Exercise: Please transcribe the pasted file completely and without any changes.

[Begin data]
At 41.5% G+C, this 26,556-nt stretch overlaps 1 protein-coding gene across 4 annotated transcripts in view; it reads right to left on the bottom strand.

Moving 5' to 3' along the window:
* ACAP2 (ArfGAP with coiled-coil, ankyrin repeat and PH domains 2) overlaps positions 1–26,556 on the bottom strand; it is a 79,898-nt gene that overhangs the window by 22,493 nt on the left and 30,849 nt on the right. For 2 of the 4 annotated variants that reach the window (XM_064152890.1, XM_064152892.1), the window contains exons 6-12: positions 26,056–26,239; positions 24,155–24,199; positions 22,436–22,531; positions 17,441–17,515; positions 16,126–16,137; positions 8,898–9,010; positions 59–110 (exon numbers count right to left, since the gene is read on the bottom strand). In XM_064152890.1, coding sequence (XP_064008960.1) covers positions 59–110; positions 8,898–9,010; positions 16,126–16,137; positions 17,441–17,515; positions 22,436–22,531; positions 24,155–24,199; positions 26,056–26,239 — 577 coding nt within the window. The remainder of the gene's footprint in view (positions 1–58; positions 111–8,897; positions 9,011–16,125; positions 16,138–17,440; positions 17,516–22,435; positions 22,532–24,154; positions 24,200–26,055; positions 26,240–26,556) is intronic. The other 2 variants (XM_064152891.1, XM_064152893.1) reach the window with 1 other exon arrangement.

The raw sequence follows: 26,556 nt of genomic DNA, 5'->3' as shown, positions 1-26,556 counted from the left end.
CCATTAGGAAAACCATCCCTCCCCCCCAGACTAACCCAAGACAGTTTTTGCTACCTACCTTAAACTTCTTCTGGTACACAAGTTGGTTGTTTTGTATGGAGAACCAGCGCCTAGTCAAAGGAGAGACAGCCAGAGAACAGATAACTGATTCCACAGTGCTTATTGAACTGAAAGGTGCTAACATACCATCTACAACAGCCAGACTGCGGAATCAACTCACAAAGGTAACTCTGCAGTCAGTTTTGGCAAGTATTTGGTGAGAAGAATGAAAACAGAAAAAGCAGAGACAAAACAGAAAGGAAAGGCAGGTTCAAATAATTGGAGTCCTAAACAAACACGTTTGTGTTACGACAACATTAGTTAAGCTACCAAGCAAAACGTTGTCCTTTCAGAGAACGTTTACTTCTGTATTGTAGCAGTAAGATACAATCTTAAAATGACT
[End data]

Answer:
At 41.5% G+C, this 26,556-nt stretch overlaps 1 protein-coding gene across 4 annotated transcripts in view; it reads right to left on the bottom strand.

Moving 5' to 3' along the window:
* ACAP2 (ArfGAP with coiled-coil, ankyrin repeat and PH domains 2) overlaps positions 1–26,556 on the bottom strand; it is a 79,898-nt gene that overhangs the window by 22,493 nt on the left and 30,849 nt on the right. For 2 of the 4 annotated variants that reach the window (XM_064152890.1, XM_064152892.1), the window contains exons 6-12: positions 26,056–26,239; positions 24,155–24,199; positions 22,436–22,531; positions 17,441–17,515; positions 16,126–16,137; positions 8,898–9,010; positions 59–110 (exon numbers count right to left, since the gene is read on the bottom strand). In XM_064152890.1, coding sequence (XP_064008960.1) covers positions 59–110; positions 8,898–9,010; positions 16,126–16,137; positions 17,441–17,515; positions 22,436–22,531; positions 24,155–24,199; positions 26,056–26,239 — 577 coding nt within the window. The remainder of the gene's footprint in view (positions 1–58; positions 111–8,897; positions 9,011–16,125; positions 16,138–17,440; positions 17,516–22,435; positions 22,532–24,154; positions 24,200–26,055; positions 26,240–26,556) is intronic. The other 2 variants (XM_064152891.1, XM_064152893.1) reach the window with 1 other exon arrangement.

The raw sequence follows: 26,556 nt of genomic DNA, 5'->3' as shown, positions 1-26,556 counted from the left end.
CCATTAGGAAAACCATCCCTCCCCCCCAGACTAACCCAAGACAGTTTTTGCTACCTACCTTAAACTTCTTCTGGTACACAAGTTGGTTGTTTTGTATGGAGAACCAGCGCCTAGTCAAAGGAGAGACAGCCAGAGAACAGATAACTGATTCCACAGTGCTTATTGAACTGAAAGGTGCTAACATACCATCTACAACAGCCAGACTGCGGAATCAACTCACAAAGGTAACTCTGCAGTCAGTTTTGGCAAGTATTTGGTGAGAAGAATGAAAACAGAAAAAGCAGAGACAAAACAGAAAGGAAAGGCAGGTTCAAATAATTGGAGTCCTAAACAAACACGTTTGTGTTACGACAACATTAGTTAAGCTACCAAGCAAAACGTTGTCCTTTCAGAGAACGTTTACTTCTGTATTGTAGCAGTAAGATACAATCTTAAAATGACT